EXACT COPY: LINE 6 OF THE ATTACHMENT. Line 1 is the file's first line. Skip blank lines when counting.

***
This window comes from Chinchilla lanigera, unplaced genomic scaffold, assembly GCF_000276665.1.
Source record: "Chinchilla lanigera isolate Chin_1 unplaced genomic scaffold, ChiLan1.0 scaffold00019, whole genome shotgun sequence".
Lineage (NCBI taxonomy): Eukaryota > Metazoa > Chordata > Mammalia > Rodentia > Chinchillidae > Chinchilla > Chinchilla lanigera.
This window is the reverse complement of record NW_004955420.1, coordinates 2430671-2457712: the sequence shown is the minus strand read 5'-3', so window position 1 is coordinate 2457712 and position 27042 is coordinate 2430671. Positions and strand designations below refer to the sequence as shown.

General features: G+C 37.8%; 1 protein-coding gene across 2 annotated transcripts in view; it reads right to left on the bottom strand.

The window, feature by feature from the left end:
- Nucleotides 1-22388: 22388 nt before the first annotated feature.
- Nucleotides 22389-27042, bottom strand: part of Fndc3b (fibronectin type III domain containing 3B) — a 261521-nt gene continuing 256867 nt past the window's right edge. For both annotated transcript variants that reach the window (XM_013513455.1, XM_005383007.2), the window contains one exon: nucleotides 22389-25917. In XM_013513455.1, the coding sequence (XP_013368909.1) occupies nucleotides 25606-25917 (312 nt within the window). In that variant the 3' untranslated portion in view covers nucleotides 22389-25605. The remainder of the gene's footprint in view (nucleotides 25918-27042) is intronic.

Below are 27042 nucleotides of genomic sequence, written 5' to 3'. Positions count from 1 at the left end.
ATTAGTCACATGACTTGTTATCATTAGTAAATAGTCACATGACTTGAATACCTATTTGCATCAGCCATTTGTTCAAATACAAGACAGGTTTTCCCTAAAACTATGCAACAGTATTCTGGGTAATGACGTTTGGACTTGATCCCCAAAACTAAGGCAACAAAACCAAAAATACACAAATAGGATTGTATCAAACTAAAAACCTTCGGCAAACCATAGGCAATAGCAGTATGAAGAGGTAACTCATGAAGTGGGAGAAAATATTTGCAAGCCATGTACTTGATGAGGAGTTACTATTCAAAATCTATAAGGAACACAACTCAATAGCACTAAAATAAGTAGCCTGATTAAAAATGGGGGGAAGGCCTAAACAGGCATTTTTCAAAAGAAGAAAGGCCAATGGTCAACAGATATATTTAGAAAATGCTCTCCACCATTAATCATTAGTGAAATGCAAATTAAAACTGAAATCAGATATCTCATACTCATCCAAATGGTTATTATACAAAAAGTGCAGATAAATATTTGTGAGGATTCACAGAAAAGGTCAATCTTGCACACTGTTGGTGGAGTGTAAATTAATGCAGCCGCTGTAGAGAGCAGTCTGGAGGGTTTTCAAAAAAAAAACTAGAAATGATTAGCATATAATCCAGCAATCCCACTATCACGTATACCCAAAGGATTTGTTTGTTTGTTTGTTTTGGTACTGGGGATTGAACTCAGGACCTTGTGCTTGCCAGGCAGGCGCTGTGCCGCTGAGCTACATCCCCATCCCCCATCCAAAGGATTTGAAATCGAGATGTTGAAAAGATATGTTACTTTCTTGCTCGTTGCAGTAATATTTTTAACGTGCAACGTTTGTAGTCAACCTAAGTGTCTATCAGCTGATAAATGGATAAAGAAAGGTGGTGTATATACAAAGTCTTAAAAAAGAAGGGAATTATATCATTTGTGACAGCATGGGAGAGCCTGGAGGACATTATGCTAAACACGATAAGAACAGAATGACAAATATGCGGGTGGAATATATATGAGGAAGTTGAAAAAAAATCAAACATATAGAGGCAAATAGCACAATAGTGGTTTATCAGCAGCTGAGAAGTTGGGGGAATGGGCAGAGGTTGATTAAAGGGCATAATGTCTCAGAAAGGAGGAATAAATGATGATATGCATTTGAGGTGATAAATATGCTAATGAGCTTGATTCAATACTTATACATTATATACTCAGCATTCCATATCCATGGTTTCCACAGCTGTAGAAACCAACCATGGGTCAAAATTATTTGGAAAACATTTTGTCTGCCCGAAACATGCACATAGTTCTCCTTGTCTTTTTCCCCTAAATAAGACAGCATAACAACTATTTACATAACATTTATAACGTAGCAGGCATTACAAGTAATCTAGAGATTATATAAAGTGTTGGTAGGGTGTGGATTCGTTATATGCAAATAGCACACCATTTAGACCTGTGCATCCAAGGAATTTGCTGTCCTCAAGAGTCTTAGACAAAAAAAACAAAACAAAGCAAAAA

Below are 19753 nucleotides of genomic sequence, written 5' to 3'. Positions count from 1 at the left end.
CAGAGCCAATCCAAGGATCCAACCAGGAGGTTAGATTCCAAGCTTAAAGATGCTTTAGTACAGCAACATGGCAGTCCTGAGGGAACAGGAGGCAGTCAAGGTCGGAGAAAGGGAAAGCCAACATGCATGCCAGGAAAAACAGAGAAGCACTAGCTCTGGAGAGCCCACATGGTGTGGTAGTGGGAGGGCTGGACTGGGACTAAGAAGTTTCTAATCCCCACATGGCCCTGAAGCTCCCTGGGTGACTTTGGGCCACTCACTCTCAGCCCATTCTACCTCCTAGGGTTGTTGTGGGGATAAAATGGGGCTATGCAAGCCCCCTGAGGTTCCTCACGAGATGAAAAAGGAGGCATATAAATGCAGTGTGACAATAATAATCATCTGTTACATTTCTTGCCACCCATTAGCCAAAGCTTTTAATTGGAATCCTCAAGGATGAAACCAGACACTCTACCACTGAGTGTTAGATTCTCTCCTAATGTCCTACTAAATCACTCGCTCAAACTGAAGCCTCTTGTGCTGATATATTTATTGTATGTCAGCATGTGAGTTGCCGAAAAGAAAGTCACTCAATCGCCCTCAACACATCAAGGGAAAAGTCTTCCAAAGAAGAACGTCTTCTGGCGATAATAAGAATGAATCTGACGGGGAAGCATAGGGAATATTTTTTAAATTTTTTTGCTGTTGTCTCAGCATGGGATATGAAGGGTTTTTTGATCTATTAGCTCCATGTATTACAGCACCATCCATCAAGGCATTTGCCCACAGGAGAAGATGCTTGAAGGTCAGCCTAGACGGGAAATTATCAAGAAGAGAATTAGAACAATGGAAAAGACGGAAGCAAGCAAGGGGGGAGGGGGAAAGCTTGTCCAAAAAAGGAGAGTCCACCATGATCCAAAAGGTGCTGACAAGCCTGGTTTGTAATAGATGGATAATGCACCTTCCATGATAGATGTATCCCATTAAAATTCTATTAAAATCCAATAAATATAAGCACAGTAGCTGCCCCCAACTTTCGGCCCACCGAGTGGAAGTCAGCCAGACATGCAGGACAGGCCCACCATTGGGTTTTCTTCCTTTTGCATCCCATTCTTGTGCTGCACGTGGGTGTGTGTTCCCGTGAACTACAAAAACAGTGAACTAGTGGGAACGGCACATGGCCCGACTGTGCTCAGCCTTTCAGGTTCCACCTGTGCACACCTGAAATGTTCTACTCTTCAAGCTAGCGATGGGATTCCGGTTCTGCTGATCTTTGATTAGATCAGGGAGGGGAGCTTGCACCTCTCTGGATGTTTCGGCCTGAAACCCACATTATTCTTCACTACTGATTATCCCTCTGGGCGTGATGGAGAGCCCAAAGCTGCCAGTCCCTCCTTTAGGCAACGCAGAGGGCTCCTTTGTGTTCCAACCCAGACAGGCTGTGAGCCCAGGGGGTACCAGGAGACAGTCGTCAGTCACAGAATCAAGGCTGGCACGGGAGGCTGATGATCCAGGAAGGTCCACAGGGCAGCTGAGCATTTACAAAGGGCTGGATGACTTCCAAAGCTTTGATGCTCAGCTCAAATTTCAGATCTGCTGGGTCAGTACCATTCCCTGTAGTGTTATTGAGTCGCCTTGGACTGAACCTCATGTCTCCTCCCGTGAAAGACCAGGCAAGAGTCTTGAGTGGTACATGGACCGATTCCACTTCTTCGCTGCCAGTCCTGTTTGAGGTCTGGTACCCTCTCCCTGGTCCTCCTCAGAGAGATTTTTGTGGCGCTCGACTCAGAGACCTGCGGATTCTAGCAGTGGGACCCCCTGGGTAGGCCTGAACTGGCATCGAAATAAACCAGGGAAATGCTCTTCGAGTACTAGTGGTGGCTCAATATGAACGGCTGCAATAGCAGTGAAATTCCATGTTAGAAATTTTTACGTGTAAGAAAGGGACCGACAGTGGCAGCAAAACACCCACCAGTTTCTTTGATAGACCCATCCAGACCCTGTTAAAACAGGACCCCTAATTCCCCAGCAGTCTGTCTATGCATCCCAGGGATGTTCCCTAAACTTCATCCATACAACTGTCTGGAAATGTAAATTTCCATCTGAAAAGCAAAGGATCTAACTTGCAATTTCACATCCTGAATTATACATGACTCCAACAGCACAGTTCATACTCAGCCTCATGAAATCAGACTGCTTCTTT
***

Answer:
The window, feature by feature from the left end: